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Can’t Buy Me Love

To be honest, I’m not sure of the exact words she used. But I do remember thinking: My daughter is absolutely brilliant. In fact, I may have said something along those lines to the woman standing next to me in Target trying to decide between the Hot Wheels and the Ninja Turtles.

“I want to make my Valentines,” my renaissance child proclaimed as her eyes darted from box to box.

Barbie here. SpongeBob there. Splatters of pink, and splotches of purple, and of course, hearts everywhere. If I’m recalling correctly, this shopping trip was during an Elmo-esque phase in my firstborn’s young life. And the furry red monster was up there on the shelf, too. But it wasn’t about the characters on the cards, or even the multitude of candy for my preschool visionary. She had her mind made up.

So on the way to Ben Franklin we worked on her supply list: construction paper in the traditional Valentine color palette; some fuzzy stickers; a new box of markers; and those little lacy circles. For some reason we couldn’t stop saying the word. “Doily, doily, doily, doily…” we chanted. It was our rallying cheer.

At home, she dedicated a full forty-five minutes to her first installment of Valentine-making. She finished four cards. Sigh! There were at least twenty kids in her class. I unearthed a red gift box from the Christmas clutter, and in it she packed away her class list, her supplies, and her four expertly crafted Valentines. We stashed the box in just the right place. It wasn’t even February yet.

Her commitment was nothing short of inspirational. Some days the red box would come out and only one Valentine would get finished. Other days it wouldn’t come out at all. I had set a schedule for her project – she couldn’t read a calendar after all – but had vowed not to interfere. Even as the days passed I felt compelled to stay out of it.

Then on that most sacred of nights, Valentine’s Eve – when many parents find themselves scrawling away to meet the deadline, she pulled out the red box one final time. Together we counted out enough homemade Valentines for every friend in her class, all of her teachers, the preschool director, Mommy and Daddy, and her little sisters, too.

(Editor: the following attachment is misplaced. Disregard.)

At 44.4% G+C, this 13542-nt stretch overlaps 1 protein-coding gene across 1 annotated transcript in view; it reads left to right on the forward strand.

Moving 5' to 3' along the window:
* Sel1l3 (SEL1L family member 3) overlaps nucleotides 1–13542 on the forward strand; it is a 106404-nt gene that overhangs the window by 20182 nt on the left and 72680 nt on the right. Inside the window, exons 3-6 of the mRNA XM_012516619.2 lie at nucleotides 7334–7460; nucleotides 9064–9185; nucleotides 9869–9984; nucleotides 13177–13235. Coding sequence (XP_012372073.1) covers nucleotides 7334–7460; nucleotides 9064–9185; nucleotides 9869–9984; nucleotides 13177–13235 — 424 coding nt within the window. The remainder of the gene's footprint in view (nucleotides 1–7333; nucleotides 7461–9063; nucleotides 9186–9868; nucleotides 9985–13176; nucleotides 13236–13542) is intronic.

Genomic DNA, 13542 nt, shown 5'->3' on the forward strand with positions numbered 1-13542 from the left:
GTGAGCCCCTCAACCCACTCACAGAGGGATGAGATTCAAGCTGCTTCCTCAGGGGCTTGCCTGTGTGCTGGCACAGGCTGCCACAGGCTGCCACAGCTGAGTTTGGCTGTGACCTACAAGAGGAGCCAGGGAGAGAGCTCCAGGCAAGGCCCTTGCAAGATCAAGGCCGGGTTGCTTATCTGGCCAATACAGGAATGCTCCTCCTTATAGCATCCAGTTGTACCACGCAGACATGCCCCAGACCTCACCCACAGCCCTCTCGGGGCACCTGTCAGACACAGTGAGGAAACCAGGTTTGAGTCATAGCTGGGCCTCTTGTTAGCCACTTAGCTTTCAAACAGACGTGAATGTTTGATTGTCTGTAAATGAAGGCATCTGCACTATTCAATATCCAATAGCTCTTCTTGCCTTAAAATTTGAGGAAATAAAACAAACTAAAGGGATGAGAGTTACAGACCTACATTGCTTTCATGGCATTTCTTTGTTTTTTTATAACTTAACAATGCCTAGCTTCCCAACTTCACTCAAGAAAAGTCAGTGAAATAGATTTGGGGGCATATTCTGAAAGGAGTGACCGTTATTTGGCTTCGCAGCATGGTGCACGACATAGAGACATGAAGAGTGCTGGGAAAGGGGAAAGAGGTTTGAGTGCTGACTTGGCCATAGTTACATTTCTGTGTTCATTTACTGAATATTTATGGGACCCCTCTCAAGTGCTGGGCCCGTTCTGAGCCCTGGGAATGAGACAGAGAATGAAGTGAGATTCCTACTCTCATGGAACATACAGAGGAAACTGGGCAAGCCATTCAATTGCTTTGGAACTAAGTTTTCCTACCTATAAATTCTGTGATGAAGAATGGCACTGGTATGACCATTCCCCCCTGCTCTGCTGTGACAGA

That evening, after I put the girls to bed and the husband to couch, I found myself at Target with countless other last-minute Valentine’s Day shoppers. How easy it would have been to buy that plush love bunny. Easier still to snag two of those clever tin boxes full of conversation hearts. And I would have gotten at least seven hours of sleep that night had I shelled out ten bucks for those cupid boxer shorts – even though they weren’t really his size.

Instead, on the way home from Target empty-handed, I worked on my supply list. I had Valentines to make.

Nearly a decade has passed since that fateful February when a wonderful family tradition was born of the simple phrase: I want to make my Valentines.

From my true love on Valentine’s Day I have received, among other things, a homemade t-shirt, a heart-shaped cake, a bookmark, and a poem. But my personal favorite will always be the freshly brewed pot of coffee with a pink sticky note affixed to it: Roses are red, violets are blue, I made this coffee (with love) for you! The creativity alone is priceless. As January winds down, and talk turns to school Valentines, the girls and I still make the family trek to Ben Franklin to stock up on foam hearts, fuzzy stickers, and upon occasion, doilies.

Think about it: In the beginning, most of us believe parenting is all about teaching, shaping, and guiding our children. But if we just listen, we’re the ones who can learn – especially when it comes to important matters of the heart. Like making Valentines.

Karen Schwartzkopf has her dream job as managing editor of RFM. Wife, mother, arts and sports lover, she lives and works in the West End with her family, including husband Scott, who not coincidentally is RFM’s creative director. You can read Karen’s take on parenting her three daughters – Sam, Robin, and Lindsey, also known as the women-children – in the Editor’s Voice.
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